It may seem strange for a historian to argue against looking backwards, but I firmly believe that we can’t find a solution to our problems of today by attempting to legislate a return to yesterday. Yesterday wasn’t what Wolf or others think it was — it wasn’t some glorious heydey of domestic balance and bliss. I’d argue, instead, that we look backwards with a fine and informed eye, an historian’s eye, to see the past for what it was, to see their systems not as ideal constructs, but as pasted-together and always inadequate responses to fluxes they barely understood and certainly never mastered. Let’s stop looking back for a nostalgia-powered quick-fix prescription and start looking back, as well as around ourselves in our own time, for a more nuanced sense of the world. It’ll do everyone a lot more good!

2 Responses to “Feminism Kills Again!”

  1. dave s Says:

    Wolf’s not wrong. That doesn’t mean that there’s some justification to turn the clock back, but it does mean that some social functions which used to be accomplished by women volunteers either won’t happen or have to be done some other way. My wife is a lawyer, works for a big firm, makes a good living, and is utterly out of time if there is a call for someone to work on a schools committee or do a teacher lunch during the teacher work days. Not there. In my community there used to be several (largely women volunteer staffed) committees to work on County policy, feed into the political process. They are largely gone now, and most decisions are made without a lot of citizen input, in any real way. The local Democratic Party partially replaces the old voluntary groups.
    Things are better than they were. If I go off the rails, become unbearable, my wife has the resources to tell me to take a hike. If I get disabled, or she does, the other can keep the family going. But I think Wolf’s is a good lens to train on our situation, in thinking how to replace the functions women volunteers used to fill.

  2. ancarett Says:

    Dave, thanks for commenting! I agree with you that, on one level, Wolf is correct when she says that the face of volunteerism has changed. But she seems to suggest that we could/should turn back the clock and do it selectively — that women can “choose” to leave their careers or ratchet them down for some sort of public good and to restore this historical status quo.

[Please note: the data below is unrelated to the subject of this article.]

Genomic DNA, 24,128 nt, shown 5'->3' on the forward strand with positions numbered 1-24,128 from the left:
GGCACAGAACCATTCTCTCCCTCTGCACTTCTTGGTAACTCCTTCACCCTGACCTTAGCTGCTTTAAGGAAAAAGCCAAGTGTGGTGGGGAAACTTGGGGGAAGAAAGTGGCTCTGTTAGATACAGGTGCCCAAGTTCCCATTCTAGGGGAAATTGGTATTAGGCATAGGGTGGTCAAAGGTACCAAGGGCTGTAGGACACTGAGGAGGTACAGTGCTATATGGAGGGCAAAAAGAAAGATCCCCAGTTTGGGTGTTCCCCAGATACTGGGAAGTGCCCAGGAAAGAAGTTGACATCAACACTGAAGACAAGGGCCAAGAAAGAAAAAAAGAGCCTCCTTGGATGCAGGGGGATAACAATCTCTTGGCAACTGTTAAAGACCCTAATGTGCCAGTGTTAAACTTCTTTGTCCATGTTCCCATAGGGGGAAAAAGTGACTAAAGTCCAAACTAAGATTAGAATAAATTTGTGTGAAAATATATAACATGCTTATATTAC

She’s reading the history wrong in terms of how we came to rely on women’s unpaid labour outside the home in schools, politics and charities — women’s domination of volunteer organizations a hundred years ago wasn’t an active choice on the part of many women or society as a whole but one forced upon many educated and ambitious women due to the systemic barriers against other work. Nineteenth century women couldn’t work as lawyers, but they could apply their skills to organizing their husband’s political campaign, household or affinity, for instance. And I suspect that we’re talking about a very small number of women with the leisure and social cachet to run these organizations — many working-class women were working for wages or taking in piece-work, married or not.

    And, furthermore, if one goes back a century or two beforehand, one finds fewer and fewer women in any sort of voluntary leadership roles. Those were dominated by “men of the cloth” in many Western countries, whether Catholic priests or Protestant ministers, who, alongside other privileged men, kept the administration of much charitable aid and organization a male domain.

    So, rather than thinking about “replacing women volunteers” (which usually gets people thinking things like “how can we stop women from doing what they’re doing now and go back to what they were doing then”) can we think about “what are the jobs that need to be done, and how can we ensure that”? And less about the end of sisterhood, too, while we’re at it!